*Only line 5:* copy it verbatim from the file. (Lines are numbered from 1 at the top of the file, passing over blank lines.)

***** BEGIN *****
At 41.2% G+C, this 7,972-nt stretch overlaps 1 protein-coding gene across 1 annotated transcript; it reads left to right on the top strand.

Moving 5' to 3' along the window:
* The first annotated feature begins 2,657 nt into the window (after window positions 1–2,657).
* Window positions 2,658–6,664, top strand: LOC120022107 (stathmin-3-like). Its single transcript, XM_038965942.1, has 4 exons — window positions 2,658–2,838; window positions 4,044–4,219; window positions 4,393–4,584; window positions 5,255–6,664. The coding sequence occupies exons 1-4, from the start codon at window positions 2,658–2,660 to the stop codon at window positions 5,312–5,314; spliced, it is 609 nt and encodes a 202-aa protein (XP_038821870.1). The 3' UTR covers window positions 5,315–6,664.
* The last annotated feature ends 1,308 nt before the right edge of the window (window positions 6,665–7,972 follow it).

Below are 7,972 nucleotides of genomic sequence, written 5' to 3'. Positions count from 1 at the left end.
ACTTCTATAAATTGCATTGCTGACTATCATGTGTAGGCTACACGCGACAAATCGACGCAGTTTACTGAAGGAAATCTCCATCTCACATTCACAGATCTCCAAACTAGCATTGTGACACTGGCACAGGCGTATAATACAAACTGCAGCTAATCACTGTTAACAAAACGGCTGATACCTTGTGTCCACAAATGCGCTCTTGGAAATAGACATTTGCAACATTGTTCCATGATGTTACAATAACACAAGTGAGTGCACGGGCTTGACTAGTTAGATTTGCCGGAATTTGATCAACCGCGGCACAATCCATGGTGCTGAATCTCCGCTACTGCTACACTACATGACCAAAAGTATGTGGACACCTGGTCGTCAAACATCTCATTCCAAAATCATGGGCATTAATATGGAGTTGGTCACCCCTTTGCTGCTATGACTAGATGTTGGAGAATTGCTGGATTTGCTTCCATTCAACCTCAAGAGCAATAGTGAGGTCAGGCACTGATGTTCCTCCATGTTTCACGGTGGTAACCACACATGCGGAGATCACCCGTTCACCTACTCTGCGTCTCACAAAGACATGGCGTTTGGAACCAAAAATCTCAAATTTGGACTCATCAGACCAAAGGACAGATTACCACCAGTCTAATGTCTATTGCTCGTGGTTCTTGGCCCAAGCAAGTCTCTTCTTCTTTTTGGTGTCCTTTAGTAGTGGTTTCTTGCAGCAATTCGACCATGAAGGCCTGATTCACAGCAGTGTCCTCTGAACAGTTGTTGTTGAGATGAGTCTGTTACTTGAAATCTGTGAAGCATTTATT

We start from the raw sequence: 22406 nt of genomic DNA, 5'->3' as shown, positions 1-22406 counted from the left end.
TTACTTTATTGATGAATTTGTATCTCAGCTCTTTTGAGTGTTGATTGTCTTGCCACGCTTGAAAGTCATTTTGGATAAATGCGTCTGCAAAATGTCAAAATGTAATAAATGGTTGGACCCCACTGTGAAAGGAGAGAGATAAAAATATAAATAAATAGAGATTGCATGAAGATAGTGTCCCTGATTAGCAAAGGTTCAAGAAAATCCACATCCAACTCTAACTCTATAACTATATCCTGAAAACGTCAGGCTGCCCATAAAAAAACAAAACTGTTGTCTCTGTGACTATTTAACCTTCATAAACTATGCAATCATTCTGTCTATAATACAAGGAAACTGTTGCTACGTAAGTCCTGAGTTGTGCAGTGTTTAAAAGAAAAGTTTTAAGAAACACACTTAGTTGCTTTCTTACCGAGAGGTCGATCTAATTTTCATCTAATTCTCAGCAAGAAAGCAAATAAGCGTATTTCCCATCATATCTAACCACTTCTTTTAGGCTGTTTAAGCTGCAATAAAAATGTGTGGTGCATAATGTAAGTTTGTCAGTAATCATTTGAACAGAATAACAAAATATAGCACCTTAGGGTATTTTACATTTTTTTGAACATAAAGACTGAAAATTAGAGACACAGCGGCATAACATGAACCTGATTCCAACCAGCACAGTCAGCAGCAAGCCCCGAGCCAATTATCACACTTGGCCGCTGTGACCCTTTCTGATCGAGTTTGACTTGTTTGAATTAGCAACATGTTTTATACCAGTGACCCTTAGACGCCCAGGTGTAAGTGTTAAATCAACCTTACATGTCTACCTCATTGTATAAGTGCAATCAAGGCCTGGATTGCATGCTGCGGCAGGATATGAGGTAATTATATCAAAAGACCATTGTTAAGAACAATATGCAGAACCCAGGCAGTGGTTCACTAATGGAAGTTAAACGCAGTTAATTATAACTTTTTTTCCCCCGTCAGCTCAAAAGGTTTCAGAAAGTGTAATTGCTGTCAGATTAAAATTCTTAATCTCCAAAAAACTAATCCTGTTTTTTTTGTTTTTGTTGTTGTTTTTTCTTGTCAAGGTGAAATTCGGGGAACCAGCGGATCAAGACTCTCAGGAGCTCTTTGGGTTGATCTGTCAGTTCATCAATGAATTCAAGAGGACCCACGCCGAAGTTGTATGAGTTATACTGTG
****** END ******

* The last annotated feature ends 1,308 nt before the right edge of the window (window positions 6,665–7,972 follow it).